What The Equifax Hack Means to a Small Law Firm

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Equifax is one of the single largest repositories of American’s most sensitive financial data: Social security numbers, birth dates, addresses, and more.

And they got hacked.

If you run a law firm of less than 10 attorneys or are solo, your computers are probably vulnerable because you have some of the same personal data as what the Equifax hackers were looking for.

The hackers were probably seeking information about high-net-worth individuals to defraud. You probably have a lot of the same information in your firm’s system— and you are a much softer target.

140,000,000 Americans were compromised by the Equifax security breach. That means around 60 percent of the adult population was impacted. Clearly, the odds are not in your favor.

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Who’s to blame? Well, Equifax is blaming “state-sponsored” attackers. And many cyber experts agree that the tools and methods used in this attack look very similar to those used by Chinese intelligence hackers. The point is there are hackers all over the globe that are trolling personal data.

But it appears that a dispute between Equifax and their security team at Mandiant gave the hackers extra time to evade detection, poke around, and scoop up more data. One thing is clear, even though Equifax invested millions in highly sophisticated security methods, including a dedicated operations center and very expensive anti-intrusion software something as simple as a dispute with a vendor caused a slight crack in the Equifax system and the hackers found it and squeezed through.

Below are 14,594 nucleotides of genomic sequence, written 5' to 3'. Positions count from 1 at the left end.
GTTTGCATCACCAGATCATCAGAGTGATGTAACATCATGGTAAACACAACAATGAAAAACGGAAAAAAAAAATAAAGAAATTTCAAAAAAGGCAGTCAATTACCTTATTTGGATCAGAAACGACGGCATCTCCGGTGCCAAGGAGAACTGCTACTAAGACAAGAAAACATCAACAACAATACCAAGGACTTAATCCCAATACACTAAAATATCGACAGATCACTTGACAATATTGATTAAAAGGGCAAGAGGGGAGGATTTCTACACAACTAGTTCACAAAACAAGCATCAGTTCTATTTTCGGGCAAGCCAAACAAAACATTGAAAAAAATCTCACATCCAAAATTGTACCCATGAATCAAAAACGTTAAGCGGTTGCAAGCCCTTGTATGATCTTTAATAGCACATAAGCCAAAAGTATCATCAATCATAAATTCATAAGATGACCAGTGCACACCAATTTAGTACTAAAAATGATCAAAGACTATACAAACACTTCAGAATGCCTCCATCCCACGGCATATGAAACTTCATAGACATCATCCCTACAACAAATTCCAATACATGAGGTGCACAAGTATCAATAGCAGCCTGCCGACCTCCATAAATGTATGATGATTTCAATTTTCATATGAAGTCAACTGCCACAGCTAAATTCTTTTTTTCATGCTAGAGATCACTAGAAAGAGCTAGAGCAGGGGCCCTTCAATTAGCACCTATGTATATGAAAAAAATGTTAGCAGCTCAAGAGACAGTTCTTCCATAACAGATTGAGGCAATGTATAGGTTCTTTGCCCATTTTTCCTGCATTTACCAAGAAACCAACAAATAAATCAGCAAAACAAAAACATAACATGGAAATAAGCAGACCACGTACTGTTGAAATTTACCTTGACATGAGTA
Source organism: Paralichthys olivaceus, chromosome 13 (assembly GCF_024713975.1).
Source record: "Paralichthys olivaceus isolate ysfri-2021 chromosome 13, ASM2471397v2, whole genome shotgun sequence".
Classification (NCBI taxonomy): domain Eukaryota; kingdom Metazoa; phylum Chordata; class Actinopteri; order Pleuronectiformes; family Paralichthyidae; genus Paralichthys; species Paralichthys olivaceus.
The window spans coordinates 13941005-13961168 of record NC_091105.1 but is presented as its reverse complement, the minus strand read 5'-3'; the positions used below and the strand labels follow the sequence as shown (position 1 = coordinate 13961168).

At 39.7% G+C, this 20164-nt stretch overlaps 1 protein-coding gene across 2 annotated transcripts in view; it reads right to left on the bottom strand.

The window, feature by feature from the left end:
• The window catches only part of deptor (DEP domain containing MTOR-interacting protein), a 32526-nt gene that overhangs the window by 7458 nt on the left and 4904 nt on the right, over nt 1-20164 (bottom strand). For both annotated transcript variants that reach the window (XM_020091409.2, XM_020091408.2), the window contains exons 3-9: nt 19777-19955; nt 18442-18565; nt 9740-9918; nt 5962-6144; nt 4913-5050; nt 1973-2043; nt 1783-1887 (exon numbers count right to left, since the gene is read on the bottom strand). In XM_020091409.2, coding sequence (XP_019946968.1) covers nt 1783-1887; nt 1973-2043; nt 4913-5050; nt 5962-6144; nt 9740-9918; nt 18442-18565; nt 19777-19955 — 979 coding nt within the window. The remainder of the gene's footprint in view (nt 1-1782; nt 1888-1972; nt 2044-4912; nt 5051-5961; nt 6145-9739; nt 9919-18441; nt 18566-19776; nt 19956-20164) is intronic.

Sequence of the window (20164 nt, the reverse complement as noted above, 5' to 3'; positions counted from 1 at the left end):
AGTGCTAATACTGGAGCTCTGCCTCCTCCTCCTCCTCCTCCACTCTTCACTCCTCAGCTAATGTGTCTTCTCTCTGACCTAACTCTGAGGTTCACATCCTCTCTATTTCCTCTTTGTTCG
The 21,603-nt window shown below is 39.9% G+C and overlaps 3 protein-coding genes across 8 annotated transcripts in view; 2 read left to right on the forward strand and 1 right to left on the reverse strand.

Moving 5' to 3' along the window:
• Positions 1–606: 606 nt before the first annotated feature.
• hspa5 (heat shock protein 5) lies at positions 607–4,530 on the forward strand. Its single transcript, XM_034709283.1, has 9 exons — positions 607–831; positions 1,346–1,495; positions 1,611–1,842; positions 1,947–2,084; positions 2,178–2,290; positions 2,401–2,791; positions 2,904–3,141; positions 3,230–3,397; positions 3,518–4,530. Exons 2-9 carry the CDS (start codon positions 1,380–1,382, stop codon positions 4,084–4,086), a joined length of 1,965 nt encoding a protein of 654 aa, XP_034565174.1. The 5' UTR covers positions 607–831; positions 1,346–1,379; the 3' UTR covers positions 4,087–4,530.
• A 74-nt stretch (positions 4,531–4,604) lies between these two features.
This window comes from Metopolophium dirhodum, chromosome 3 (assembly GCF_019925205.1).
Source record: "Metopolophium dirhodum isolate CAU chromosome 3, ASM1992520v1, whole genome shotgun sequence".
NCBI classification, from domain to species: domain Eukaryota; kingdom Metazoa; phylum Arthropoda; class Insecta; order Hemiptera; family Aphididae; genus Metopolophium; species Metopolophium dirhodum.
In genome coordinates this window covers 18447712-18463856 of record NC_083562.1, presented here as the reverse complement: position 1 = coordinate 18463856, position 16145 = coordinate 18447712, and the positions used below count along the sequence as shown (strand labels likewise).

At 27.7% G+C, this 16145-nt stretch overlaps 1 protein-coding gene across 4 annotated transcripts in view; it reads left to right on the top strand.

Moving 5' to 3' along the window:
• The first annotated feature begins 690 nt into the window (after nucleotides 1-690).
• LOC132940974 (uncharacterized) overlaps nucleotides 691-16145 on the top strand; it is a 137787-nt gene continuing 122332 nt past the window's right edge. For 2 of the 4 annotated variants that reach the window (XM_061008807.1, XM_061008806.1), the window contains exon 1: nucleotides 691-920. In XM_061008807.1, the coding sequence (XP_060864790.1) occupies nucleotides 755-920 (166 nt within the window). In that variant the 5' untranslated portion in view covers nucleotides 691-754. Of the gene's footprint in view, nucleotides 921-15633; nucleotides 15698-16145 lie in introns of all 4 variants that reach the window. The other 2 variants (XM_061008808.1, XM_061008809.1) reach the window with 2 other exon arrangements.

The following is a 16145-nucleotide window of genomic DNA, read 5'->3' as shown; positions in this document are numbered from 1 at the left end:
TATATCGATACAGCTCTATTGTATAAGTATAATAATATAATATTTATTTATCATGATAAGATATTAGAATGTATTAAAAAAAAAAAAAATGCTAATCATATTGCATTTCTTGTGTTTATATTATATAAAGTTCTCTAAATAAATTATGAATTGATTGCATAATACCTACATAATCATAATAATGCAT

Hackers are like water; they will flow to the lowest level and into cracks. Regardless of the size of your firm, if there is a little gap or a gaping hole in your system, it’s almost inevitable that a hacker will leak through.

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This hit to Equifax’s reputation will undoubtedly mean an erosion of their market share which will cost them hundreds of millions of dollars. Imagine the cost to your firm’s reputation if your system is hacked.

The Washington Post reports that Equifax has already been hit by dozens of suits from shareholders, consumers and at least one credit union who could be the first in a long line of financial institutions seeking compensation for losses.

In my book, “How Hackers Can Crush Your Law Firm,” I wrote, “the security of your digital data is so valuable that its importance can’t be exaggerated. The life of your business depends on it.”

ABA: Half of Law Firms Vulnerable

As I stated earlier, law firms often represent high-net-worth individuals. Law firms often represent people with criminal histories. Law firms often represent people who would be at serious financial and reputational risk if their personal data were compromised. Clearly, hackers of all stripes consider law firms a prime target.

But the sad fact is the most law firms are ignoring the risk completely. The ABA reports that half of firms said they had no response plan in place to address a cybersecurity breach.

A cyber-security system for a small law firm is relatively in expensive. Prices typically range from $149 and go up from there. This will give your firm patented, multi-layered, security that proactively stops zero-day malware and ransomware.

Compare that to the indirect costs like loss of reputation and loss of clients as well as the out of pocket costs for investigation and litigation. These costs can easily be firm-ending.

What Can Your Small Firm Learn From The Equifax Breach?

The questions being asked by Equifax about their breach are the same questions you should be asking about your firm’s system.

Here’s how to tell if you’re using multiple security layers to reduce your risk: Are you encrypting everything? SSL website encryption, Email encryption, hard disk encryption AND keystroke encryption? Are you performing a security risk assessment to score your firm at least quarterly? Are you having a penetration test done at least annually to evaluate your security and risks?

Most importantly, the ideal cybersecurity plan for small law firm should include a solution that stops all zero-day malware and ransomware from writing to the hard disk drive in real time. If the malware cannot drop its payload, it cannot infect the endpoint. Craig A. Petronella

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